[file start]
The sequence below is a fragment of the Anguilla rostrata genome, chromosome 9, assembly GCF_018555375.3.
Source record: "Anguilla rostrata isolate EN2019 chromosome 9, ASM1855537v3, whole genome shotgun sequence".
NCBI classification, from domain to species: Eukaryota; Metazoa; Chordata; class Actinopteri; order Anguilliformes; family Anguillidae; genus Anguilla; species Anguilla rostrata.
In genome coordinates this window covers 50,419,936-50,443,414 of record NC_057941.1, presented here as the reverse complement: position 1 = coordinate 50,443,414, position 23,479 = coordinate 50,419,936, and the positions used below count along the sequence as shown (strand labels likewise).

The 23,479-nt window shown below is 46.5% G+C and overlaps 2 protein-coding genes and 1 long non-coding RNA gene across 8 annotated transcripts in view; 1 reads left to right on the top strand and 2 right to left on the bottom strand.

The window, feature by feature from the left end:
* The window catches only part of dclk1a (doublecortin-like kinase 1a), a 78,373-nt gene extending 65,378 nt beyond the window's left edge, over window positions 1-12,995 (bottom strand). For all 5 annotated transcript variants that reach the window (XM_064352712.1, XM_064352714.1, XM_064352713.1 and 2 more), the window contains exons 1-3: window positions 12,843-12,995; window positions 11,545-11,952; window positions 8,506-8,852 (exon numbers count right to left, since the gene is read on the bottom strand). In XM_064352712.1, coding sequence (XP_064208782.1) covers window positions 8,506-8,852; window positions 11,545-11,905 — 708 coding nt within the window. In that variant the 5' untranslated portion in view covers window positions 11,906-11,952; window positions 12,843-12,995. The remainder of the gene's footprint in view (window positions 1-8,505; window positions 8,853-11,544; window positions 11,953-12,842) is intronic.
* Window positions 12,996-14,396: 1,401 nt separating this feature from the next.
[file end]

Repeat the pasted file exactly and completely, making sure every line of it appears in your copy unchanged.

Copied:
The sequence below is a fragment of the Anguilla rostrata genome, chromosome 9, assembly GCF_018555375.3.
Source record: "Anguilla rostrata isolate EN2019 chromosome 9, ASM1855537v3, whole genome shotgun sequence".
NCBI classification, from domain to species: Eukaryota; Metazoa; Chordata; class Actinopteri; order Anguilliformes; family Anguillidae; genus Anguilla; species Anguilla rostrata.
In genome coordinates this window covers 50,419,936-50,443,414 of record NC_057941.1, presented here as the reverse complement: position 1 = coordinate 50,443,414, position 23,479 = coordinate 50,419,936, and the positions used below count along the sequence as shown (strand labels likewise).

The 23,479-nt window shown below is 46.5% G+C and overlaps 2 protein-coding genes and 1 long non-coding RNA gene across 8 annotated transcripts in view; 1 reads left to right on the top strand and 2 right to left on the bottom strand.

The window, feature by feature from the left end:
* The window catches only part of dclk1a (doublecortin-like kinase 1a), a 78,373-nt gene extending 65,378 nt beyond the window's left edge, over window positions 1-12,995 (bottom strand). For all 5 annotated transcript variants that reach the window (XM_064352712.1, XM_064352714.1, XM_064352713.1 and 2 more), the window contains exons 1-3: window positions 12,843-12,995; window positions 11,545-11,952; window positions 8,506-8,852 (exon numbers count right to left, since the gene is read on the bottom strand). In XM_064352712.1, coding sequence (XP_064208782.1) covers window positions 8,506-8,852; window positions 11,545-11,905 — 708 coding nt within the window. In that variant the 5' untranslated portion in view covers window positions 11,906-11,952; window positions 12,843-12,995. The remainder of the gene's footprint in view (window positions 1-8,505; window positions 8,853-11,544; window positions 11,953-12,842) is intronic.
* Window positions 12,996-14,396: 1,401 nt separating this feature from the next.